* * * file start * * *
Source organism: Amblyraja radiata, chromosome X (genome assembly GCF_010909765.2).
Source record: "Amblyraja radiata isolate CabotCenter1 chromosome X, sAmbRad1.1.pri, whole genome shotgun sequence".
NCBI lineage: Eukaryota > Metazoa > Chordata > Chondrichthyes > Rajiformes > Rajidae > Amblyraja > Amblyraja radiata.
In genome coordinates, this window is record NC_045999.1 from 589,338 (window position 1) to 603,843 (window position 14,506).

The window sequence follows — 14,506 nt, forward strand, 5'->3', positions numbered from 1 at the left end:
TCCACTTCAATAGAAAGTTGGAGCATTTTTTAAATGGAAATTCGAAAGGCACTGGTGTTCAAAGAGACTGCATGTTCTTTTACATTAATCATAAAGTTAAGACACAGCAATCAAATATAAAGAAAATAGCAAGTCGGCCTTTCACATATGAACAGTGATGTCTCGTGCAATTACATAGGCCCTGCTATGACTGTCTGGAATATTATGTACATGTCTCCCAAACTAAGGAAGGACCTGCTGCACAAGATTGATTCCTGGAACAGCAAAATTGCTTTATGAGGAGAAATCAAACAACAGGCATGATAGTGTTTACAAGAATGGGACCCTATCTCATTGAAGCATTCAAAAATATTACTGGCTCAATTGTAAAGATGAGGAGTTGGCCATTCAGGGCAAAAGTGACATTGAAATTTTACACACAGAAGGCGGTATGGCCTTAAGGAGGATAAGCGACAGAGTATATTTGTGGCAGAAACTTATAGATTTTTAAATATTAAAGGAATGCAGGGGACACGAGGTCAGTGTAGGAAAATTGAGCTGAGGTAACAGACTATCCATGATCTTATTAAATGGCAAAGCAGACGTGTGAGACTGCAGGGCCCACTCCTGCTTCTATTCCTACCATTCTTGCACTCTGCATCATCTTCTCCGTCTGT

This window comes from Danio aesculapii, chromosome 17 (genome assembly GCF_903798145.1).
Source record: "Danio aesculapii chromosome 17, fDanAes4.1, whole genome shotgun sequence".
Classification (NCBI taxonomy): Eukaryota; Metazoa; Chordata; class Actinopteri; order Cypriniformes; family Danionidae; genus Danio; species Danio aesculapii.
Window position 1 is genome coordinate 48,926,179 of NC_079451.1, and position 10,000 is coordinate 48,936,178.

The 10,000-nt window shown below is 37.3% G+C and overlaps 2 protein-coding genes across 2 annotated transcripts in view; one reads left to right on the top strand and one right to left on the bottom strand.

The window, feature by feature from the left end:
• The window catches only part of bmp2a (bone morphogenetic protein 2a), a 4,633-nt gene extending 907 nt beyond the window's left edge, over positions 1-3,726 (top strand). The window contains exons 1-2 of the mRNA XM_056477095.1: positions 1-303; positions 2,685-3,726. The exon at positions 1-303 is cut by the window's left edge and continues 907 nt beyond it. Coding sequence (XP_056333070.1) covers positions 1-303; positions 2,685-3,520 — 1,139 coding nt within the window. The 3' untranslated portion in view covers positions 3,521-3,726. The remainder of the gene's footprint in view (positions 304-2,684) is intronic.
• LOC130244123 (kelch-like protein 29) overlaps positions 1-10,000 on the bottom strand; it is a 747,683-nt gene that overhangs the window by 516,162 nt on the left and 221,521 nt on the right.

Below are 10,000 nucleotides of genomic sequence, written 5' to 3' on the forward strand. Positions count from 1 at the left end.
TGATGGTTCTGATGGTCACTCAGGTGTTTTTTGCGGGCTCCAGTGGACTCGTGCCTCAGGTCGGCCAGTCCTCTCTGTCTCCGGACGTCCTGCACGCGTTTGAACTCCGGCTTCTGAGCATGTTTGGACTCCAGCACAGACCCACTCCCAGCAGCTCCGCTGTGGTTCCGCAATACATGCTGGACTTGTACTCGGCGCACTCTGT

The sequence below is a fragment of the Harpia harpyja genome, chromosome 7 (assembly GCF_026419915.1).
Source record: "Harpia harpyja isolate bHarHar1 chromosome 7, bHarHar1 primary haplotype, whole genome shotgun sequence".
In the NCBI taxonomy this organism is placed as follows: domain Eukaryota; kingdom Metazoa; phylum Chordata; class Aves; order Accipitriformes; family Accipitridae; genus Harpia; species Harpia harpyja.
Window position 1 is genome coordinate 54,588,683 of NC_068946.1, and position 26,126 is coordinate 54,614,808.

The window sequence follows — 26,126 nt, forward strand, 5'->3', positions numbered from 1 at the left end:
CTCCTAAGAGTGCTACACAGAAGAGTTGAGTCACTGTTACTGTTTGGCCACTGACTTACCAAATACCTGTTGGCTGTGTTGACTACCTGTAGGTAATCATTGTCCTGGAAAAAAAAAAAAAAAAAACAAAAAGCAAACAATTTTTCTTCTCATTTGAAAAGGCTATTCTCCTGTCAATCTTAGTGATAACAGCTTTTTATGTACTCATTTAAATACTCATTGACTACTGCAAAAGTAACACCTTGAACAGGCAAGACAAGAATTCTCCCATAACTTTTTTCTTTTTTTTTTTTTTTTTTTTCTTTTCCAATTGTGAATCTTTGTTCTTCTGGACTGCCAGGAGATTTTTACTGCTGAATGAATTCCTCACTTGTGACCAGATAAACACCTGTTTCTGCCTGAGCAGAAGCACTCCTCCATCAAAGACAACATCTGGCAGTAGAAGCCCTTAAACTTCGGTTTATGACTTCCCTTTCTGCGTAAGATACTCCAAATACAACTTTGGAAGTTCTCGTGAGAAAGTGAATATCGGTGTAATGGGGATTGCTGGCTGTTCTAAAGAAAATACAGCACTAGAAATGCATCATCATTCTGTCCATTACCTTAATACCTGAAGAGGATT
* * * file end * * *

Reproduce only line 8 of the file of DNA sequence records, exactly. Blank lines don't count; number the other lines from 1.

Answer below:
Source record: "Danio aesculapii chromosome 17, fDanAes4.1, whole genome shotgun sequence".